• 2019-10
  • 2020-07
  • 2020-08
  • br The most widely used


    The most widely used approaches for flow cytometry-based 
    phagocytosis studies involve the use of CellTracker and CFSE dyes due to their staining efficiency and ease of use. However, the significant deviations in data caused by cell-cell aggregation may limit the use of these conventional methods. To overcome this limitation, we present optimized methods of analyzing cancer phagocytosis by utilizing CellTracker or pHrodo-SE fluorescence dyes. The former suggests a more precise evaluation protocol than the conventional method, which exhibited no significant difference than the latter suggested method. Note that to eradicate the feasibility of detection of cancer MK-571 sodium salt hydrate bound to the surface of the phagocytes require pHrodo-SE staining. As well, the fluorescence microscopy–based method that utilizes pHrodo-SE guarantees more detailed reporting of phagocytosis; this enables the assessment of the definite number of cancer cells engulfed by each phagocyte.
    Furthermore, these in vitro phagocytosis assays can be used to analyze the role of DCs that play important roles in antitumor im-munotherapy by evaluating engulfment, which is also the primary function of DCs. In order to initiate cancer immunity, it is important to uptake cancer cells and present antigens, which leads to the generation of tumor-specific T cells. Unlike phagocytes such as macrophages, DCs
    can preserve antigenic peptides for a longer duration after phagocytosis (Lennon-Dumenil et al., 2002), and this plays a key role in the forma-tion of adaptive immunity through effective antigen processing and presentation (Gordon, 2016).
    The ability to reinforce innate immune responses is an important factor that affects the therapeutic efficacy of cancer immunotherapy. To effectively elicit tumor antigen-specific immunity, immunotherapeutic candidates must potentiate the function of antigen-presenting cells at the initial stages of the antitumor immunity cycle. Therefore, we highlighted that these methods for detecting phagocytic function are expected to be utilized for further investigations into regulating the activity of DCs in antitumor therapy. Furthermore, these optimized methods that determine the engulfment of cancer cells by phagocytes can be applied to multiple types of tumors and used as a screening assay for a variety of phagocytosis agonists.
    Declaration of interest
    The authors declare no competing financial interest.
    This work was supported by grants from the National Research Foundation of Korea (NRF) funded by the Korean government (2019R1A2B5B03004360 and 2017R1A3B1023418), the KU-KIST Graduate School of Converging Science and Technology Program, and the KIST Institutional Program.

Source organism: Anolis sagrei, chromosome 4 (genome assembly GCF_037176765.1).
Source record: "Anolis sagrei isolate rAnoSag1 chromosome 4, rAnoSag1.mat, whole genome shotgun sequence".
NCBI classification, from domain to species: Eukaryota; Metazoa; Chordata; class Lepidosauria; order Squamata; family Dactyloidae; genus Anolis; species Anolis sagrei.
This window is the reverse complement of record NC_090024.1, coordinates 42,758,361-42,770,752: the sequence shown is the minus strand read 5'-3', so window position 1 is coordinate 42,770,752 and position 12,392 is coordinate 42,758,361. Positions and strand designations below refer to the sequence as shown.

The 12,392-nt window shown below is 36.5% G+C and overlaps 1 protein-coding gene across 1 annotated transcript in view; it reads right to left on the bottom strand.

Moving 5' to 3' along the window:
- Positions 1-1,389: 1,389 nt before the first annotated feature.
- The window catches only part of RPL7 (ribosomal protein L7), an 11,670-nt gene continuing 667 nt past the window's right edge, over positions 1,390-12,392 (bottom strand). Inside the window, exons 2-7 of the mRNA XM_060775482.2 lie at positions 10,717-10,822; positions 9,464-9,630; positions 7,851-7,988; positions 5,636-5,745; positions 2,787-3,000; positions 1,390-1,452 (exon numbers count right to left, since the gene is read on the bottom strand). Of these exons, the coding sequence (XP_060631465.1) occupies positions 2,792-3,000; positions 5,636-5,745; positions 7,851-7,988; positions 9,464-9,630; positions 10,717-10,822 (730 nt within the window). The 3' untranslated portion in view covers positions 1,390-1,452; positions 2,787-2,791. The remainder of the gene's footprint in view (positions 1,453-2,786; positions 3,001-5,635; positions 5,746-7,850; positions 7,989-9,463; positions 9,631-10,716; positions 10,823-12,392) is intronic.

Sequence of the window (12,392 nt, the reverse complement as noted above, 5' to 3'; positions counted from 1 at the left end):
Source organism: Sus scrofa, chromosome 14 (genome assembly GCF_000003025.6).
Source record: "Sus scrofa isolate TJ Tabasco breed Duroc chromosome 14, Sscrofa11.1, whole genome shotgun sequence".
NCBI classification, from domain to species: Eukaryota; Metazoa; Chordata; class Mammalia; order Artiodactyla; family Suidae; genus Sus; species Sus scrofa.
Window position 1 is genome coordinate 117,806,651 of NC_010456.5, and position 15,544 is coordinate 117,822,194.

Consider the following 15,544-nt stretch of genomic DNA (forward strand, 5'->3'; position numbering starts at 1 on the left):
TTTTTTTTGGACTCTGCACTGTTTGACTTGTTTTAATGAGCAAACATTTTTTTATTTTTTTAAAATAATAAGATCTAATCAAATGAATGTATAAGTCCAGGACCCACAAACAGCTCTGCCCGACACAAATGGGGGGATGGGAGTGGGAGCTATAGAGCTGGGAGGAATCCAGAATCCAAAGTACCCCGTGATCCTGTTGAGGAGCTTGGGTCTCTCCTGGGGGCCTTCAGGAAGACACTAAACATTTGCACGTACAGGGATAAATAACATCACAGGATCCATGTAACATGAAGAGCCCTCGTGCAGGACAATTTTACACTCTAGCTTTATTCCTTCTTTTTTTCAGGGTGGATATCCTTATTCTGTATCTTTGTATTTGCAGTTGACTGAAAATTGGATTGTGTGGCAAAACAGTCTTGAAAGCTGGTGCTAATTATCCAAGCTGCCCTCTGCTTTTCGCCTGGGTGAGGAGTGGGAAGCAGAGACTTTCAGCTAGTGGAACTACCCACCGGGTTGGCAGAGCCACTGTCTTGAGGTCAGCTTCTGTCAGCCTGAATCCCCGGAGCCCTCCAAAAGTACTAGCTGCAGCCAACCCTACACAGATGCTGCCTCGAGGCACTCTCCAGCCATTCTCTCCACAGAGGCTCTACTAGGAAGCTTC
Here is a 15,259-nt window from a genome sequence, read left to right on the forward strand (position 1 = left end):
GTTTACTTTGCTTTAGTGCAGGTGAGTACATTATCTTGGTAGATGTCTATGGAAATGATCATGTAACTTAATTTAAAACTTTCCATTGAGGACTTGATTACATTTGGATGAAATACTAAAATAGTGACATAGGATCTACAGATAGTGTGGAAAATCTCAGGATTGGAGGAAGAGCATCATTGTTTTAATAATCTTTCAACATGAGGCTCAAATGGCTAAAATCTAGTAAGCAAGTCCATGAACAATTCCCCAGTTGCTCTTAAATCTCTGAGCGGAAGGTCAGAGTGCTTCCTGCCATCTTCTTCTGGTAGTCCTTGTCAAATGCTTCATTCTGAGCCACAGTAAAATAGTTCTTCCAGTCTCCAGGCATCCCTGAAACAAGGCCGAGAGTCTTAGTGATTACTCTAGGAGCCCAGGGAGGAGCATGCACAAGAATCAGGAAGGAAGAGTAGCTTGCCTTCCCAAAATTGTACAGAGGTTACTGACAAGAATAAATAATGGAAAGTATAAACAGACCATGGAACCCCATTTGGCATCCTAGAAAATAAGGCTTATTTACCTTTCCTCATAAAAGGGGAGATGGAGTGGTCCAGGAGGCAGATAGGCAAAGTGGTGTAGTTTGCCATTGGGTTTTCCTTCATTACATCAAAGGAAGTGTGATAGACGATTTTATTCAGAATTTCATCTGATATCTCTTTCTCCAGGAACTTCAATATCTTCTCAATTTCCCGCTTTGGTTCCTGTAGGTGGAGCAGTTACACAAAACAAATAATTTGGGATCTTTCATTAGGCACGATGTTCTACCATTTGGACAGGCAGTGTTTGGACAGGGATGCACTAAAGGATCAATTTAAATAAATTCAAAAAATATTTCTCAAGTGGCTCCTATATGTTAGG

Chimini, G., Chavrier, P., 2000. Function of Rho family proteins in actin dynamics during phagocytosis and engulfment. Nat. Cell Biol. 2, E191–E196. Garg, A.D., Romano, E., Rufo, N., Agostinis, P., 2016. Immunogenic versus tolerogenic phagocytosis during anticancer therapy: mechanisms and clinical translation. Cell Death Differ. 23, 938–951.
    Jeong, C., Yang, Y., Kim, I.S., 2018. Nanocage-therapeutics prevailing phagocytosis and immunogenic cell death awakens immunity against cancer. Adv. Mater. 30.
    Palucka, K., Banchereau, J., 2012. Cancer immunotherapy via dendritic cells. Nat. Rev.
    An Organoid-Based Preclinical Model of Human Gastric Cancer
    Nina G. Steele,1 Jayati Chakrabarti,2 Jiang Wang,3 Jacek Biesiada,6 Loryn Holokai,4 Julie Chang,5 Lauren M. Nowacki,7 Jennifer Hawkins,8 Maxime Mahe,8 Nambirajan Sundaram,8 Noah Shroyer,7 Mario Medvedovic,6 Michael Helmrath,8 Syed Ahmad,9 and Yana Zavros3
    1Department of Cell and Developmental Biology, University of Michigan, Ann Arbor, Michigan; 2Department of Pharmacology and Systems Physiology, University of Cincinnati, Cincinnati, Ohio; 3Department of Pathology and Lab Medicine, University of Cincinnati College of Medicine, Cincinnati, Ohio; 4Department of Molecular Genetics, Biochemistry, and Microbiology, University of Cincinnati, Cincinnati, Ohio; 5Department of Biomedical Engineering, University of Cincinnati, Cincinnati, Ohio;
    6Department of Environmental Health, Division of Biostatistics and Bioinformatics, University of Cincinnati College of Medicine, Cincinnati, Ohio; 7Department of Medicine, Section of Gastroenterology and Hepatology, Baylor College of Medicine, Houston, Texas; 8Department of Pediatric Surgery, Cincinnati Children’s Hospital Medical Center, Cincinnati, Ohio; and 9Department of Surgery, University of Cincinnati Cancer Institute, Cincinnati, Ohio